What do you think about?

I am playing around conceptually with the idea of aiming my mare for a 25 LD. The learning curve across all fronts is steep so I am in the information gathering stage. The mental game has been a thing I keep coming back to over and over.

If we pursue this I have 0 interest in being competitive and would likely be on the slower side of things. Six hours in the saddle just seems like a really long time! To date, I don’t think I have ridden longer than 8 miles and always with at least another person and I was kind of done by the end of the ride.

For those who do endurance, what are you thinking about over the course of your ride? Is your brain in “race mode” the entire time calculating strategy, are you totally checked out and zen, listening to audiobooks, something totally different? Do you ever get bored?

Also, a 100% random off topic question - I saw a youtube video that referenced GPS for making sure you don’t get off path. The video was from 2014 so I know a lot has changed. Is that common place now?

Well for the first like 10-15 miles, I’m thinking whoa! slow down! how much longer can my arms do this lol-

Seriously though, I go out to complete more than compete :slight_smile: I can’t say I’ve ever worried about what I’m thinking about or being bored or anything. You are watching the trail for ribbons, turns, etc, making sure your horse is eating/drinking, taking care of yourself, chatting with the other riders, etc. When I’m by myself on trail, I talk to my horse a lot
As for GPS- rides are generally marked with ribbons, paper plates, etc so you don’t really need GPS. A lot of times you’ll get a paper map too

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As a Green Bean, my experience has mostly been staying focused on trail markers and staying where I’m supposed to be heading. Occasionally checking my Equilab to see if our pace is ok (we are very slow). Looking ahead down the trail to make sure no killer cows are going to appear and try to eat my mare (she’s got a thing about cows…). Keeping an eye out for a good rock to use to get back on when I have to pee. It goes by really fast!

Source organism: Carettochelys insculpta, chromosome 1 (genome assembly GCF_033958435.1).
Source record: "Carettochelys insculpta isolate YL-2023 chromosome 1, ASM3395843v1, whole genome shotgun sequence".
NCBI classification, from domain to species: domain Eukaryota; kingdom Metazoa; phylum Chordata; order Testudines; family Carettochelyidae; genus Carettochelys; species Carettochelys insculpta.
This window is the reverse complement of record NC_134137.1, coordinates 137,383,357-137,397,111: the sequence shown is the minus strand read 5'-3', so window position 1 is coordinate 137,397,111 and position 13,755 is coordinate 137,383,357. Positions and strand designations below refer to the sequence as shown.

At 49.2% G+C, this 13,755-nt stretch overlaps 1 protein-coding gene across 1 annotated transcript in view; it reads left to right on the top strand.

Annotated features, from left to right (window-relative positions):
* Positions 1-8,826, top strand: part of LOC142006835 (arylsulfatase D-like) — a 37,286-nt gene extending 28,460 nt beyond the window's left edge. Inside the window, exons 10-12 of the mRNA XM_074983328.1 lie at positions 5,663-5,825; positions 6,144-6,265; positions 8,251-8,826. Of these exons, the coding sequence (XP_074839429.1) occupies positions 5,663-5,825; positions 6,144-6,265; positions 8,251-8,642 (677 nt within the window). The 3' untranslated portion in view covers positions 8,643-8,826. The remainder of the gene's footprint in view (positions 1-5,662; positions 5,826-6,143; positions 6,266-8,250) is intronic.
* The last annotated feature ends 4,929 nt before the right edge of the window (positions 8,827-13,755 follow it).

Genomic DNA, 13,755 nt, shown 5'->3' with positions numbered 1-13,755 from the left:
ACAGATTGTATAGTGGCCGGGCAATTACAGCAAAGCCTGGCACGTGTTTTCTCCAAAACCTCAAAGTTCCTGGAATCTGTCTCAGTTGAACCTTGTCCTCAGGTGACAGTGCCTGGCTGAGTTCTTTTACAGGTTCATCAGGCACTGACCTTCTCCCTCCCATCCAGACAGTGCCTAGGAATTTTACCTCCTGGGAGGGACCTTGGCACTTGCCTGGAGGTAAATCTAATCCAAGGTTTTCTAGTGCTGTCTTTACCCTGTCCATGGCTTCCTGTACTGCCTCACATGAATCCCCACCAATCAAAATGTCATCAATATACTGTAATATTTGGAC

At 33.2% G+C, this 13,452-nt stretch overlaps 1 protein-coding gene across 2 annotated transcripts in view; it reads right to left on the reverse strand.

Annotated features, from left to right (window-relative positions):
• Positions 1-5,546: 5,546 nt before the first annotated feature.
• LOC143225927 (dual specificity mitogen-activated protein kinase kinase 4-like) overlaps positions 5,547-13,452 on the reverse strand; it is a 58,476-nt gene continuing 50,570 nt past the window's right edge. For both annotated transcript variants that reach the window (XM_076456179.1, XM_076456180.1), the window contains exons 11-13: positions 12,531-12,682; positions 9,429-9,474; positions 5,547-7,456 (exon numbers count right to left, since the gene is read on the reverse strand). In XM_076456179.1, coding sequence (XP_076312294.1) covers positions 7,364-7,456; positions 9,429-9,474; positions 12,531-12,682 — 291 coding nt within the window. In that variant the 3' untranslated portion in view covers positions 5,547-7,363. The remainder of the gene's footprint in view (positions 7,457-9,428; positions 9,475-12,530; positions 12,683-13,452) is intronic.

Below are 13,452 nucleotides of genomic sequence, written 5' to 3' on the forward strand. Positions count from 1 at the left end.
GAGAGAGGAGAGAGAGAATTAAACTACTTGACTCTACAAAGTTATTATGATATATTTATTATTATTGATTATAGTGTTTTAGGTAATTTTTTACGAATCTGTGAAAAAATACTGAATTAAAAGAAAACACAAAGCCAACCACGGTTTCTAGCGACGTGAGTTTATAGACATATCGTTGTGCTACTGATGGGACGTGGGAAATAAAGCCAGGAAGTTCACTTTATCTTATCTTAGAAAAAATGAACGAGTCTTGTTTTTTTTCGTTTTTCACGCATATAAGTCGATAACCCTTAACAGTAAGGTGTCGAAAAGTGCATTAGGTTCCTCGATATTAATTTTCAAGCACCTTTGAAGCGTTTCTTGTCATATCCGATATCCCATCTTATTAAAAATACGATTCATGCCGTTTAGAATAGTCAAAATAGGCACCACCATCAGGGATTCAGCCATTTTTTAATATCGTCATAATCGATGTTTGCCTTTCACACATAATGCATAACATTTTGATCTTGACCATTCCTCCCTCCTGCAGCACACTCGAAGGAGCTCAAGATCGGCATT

I think having the trail on a GPS map to download is a regional thing, more likely out west than in other regions. It’s not something I’ve seen commonly at the rides near me in the Northeast.

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On trail, I am thinking about trail markings/staying on course, paying attention to footing, and looking out for potential scary things. I am also likely having a discussion with my horse about pace, especially in the early portion of the ride. I may be chatting with a friend if I am riding with someone, or speaking to others about passing or being passed. There are some rides which are more interesting than other in terms of scenery, but I cannot recall ever feeling bored while on trail during a competition.

I can think of one ride I have attended where we got a digital copy of the course ahead of time on a phone app, which you could then follow in real time. It was great until the remote location caused my phone battery to die from searching for service so much. Then it was back to following the normal ribbons and/or plates.

First thoughts -